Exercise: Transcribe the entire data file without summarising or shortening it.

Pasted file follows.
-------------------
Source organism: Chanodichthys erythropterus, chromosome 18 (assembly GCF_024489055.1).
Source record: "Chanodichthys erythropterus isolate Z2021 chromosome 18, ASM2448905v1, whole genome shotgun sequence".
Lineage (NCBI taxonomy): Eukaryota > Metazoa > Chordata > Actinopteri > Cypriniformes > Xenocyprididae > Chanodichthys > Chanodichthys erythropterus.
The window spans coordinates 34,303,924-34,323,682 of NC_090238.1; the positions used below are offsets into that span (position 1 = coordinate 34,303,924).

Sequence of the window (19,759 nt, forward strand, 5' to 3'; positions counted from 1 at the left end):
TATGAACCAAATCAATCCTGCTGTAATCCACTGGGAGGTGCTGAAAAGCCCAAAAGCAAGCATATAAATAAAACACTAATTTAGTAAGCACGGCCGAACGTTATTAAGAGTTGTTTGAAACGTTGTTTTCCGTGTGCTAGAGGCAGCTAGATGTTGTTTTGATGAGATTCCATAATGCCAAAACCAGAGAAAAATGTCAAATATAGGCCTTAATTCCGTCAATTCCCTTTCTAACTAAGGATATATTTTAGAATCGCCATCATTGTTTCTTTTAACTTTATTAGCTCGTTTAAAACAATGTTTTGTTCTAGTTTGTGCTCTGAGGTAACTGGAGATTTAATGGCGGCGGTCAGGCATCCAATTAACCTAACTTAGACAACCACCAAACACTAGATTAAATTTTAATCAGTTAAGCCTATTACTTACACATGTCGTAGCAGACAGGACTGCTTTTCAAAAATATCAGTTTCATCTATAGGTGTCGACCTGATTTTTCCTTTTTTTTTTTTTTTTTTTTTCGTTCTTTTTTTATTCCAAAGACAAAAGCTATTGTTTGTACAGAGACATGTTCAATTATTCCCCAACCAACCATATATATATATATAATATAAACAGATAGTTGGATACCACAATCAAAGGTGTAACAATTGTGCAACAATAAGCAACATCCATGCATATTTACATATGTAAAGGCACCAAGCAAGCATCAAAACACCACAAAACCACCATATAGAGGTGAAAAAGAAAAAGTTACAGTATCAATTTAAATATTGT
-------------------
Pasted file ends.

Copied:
Source organism: Chanodichthys erythropterus, chromosome 18 (assembly GCF_024489055.1).
Source record: "Chanodichthys erythropterus isolate Z2021 chromosome 18, ASM2448905v1, whole genome shotgun sequence".
Lineage (NCBI taxonomy): Eukaryota > Metazoa > Chordata > Actinopteri > Cypriniformes > Xenocyprididae > Chanodichthys > Chanodichthys erythropterus.
The window spans coordinates 34,303,924-34,323,682 of NC_090238.1; the positions used below are offsets into that span (position 1 = coordinate 34,303,924).

Sequence of the window (19,759 nt, forward strand, 5' to 3'; positions counted from 1 at the left end):
TATGAACCAAATCAATCCTGCTGTAATCCACTGGGAGGTGCTGAAAAGCCCAAAAGCAAGCATATAAATAAAACACTAATTTAGTAAGCACGGCCGAACGTTATTAAGAGTTGTTTGAAACGTTGTTTTCCGTGTGCTAGAGGCAGCTAGATGTTGTTTTGATGAGATTCCATAATGCCAAAACCAGAGAAAAATGTCAAATATAGGCCTTAATTCCGTCAATTCCCTTTCTAACTAAGGATATATTTTAGAATCGCCATCATTGTTTCTTTTAACTTTATTAGCTCGTTTAAAACAATGTTTTGTTCTAGTTTGTGCTCTGAGGTAACTGGAGATTTAATGGCGGCGGTCAGGCATCCAATTAACCTAACTTAGACAACCACCAAACACTAGATTAAATTTTAATCAGTTAAGCCTATTACTTACACATGTCGTAGCAGACAGGACTGCTTTTCAAAAATATCAGTTTCATCTATAGGTGTCGACCTGATTTTTCCTTTTTTTTTTTTTTTTTTTTTCGTTCTTTTTTTATTCCAAAGACAAAAGCTATTGTTTGTACAGAGACATGTTCAATTATTCCCCAACCAACCATATATATATATATAATATAAACAGATAGTTGGATACCACAATCAAAGGTGTAACAATTGTGCAACAATAAGCAACATCCATGCATATTTACATATGTAAAGGCACCAAGCAAGCATCAAAACACCACAAAACCACCATATAGAGGTGAAAAAGAAAAAGTTACAGTATCAATTTAAATATTGT